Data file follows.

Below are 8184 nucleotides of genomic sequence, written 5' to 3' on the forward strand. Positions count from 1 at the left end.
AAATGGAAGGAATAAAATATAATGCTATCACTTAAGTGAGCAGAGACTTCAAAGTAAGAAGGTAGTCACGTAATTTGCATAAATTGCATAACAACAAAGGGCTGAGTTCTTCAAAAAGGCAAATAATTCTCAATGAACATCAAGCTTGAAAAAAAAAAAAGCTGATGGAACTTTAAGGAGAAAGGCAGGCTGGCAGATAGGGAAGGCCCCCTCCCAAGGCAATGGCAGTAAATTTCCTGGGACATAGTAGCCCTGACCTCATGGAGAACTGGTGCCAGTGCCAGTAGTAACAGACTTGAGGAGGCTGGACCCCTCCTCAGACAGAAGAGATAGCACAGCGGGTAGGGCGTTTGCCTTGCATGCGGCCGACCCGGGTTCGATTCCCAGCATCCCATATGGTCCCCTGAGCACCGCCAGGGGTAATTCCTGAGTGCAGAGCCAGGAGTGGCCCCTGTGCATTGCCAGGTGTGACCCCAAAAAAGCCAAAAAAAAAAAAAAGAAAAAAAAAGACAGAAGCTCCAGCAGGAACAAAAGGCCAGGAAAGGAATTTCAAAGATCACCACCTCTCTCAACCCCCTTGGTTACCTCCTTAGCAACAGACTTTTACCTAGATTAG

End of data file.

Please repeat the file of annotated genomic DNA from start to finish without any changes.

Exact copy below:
Below are 8184 nucleotides of genomic sequence, written 5' to 3' on the forward strand. Positions count from 1 at the left end.
AAATGGAAGGAATAAAATATAATGCTATCACTTAAGTGAGCAGAGACTTCAAAGTAAGAAGGTAGTCACGTAATTTGCATAAATTGCATAACAACAAAGGGCTGAGTTCTTCAAAAAGGCAAATAATTCTCAATGAACATCAAGCTTGAAAAAAAAAAAAGCTGATGGAACTTTAAGGAGAAAGGCAGGCTGGCAGATAGGGAAGGCCCCCTCCCAAGGCAATGGCAGTAAATTTCCTGGGACATAGTAGCCCTGACCTCATGGAGAACTGGTGCCAGTGCCAGTAGTAACAGACTTGAGGAGGCTGGACCCCTCCTCAGACAGAAGAGATAGCACAGCGGGTAGGGCGTTTGCCTTGCATGCGGCCGACCCGGGTTCGATTCCCAGCATCCCATATGGTCCCCTGAGCACCGCCAGGGGTAATTCCTGAGTGCAGAGCCAGGAGTGGCCCCTGTGCATTGCCAGGTGTGACCCCAAAAAAGCCAAAAAAAAAAAAAAGAAAAAAAAAGACAGAAGCTCCAGCAGGAACAAAAGGCCAGGAAAGGAATTTCAAAGATCACCACCTCTCTCAACCCCCTTGGTTACCTCCTTAGCAACAGACTTTTACCTAGATTAG